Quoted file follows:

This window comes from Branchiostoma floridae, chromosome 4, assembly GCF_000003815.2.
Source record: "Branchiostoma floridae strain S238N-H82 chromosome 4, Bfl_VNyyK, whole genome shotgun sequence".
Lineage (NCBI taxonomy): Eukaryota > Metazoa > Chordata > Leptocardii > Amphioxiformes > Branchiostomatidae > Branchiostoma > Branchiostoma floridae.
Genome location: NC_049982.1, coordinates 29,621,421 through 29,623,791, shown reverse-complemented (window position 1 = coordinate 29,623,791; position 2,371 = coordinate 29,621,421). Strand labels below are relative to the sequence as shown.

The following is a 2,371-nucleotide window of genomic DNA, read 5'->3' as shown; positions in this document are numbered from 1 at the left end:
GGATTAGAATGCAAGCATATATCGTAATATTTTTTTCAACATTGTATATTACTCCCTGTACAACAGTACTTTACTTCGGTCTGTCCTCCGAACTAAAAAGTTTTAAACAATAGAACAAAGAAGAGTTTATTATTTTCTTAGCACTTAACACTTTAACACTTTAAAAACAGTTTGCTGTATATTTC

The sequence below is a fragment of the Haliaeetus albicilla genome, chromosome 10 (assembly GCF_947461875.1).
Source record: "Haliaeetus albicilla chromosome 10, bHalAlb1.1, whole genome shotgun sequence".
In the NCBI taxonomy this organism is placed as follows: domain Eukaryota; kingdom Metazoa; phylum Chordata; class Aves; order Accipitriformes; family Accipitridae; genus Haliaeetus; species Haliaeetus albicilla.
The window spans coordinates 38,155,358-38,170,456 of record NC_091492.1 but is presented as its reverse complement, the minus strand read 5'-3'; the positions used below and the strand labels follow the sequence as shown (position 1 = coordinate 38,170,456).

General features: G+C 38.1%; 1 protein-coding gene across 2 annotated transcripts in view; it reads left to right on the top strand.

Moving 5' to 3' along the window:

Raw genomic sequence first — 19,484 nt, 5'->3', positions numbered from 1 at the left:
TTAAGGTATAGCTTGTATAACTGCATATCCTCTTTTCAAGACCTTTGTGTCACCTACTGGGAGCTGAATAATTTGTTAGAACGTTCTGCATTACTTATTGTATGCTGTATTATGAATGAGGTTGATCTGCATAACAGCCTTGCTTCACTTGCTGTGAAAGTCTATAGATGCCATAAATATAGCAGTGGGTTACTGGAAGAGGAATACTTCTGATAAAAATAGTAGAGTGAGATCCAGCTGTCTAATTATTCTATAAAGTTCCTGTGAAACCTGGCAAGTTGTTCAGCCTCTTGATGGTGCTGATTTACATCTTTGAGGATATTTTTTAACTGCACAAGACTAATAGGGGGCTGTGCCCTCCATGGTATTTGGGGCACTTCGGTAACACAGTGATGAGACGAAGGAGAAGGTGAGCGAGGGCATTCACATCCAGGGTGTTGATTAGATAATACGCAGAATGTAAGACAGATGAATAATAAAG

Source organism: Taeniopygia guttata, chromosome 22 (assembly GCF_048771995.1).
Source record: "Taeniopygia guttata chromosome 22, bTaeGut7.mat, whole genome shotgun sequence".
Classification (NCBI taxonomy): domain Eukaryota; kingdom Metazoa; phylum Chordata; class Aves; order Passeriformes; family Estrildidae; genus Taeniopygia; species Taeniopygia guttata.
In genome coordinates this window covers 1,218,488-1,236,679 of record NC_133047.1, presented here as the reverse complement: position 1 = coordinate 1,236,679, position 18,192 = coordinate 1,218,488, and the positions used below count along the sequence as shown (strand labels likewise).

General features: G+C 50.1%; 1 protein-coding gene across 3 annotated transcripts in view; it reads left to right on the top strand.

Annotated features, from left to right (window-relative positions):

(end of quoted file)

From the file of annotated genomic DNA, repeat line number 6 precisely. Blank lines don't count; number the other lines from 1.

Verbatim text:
GGATTAGAATGCAAGCATATATCGTAATATTTTTTTCAACATTGTATATTACTCCCTGTACAACAGTACTTTACTTCGGTCTGTCCTCCGAACTAAAAAGTTTTAAACAATAGAACAAAGAAGAGTTTATTATTTTCTTAGCACTTAACACTTTAACACTTTAAAAACAGTTTGCTGTATATTTC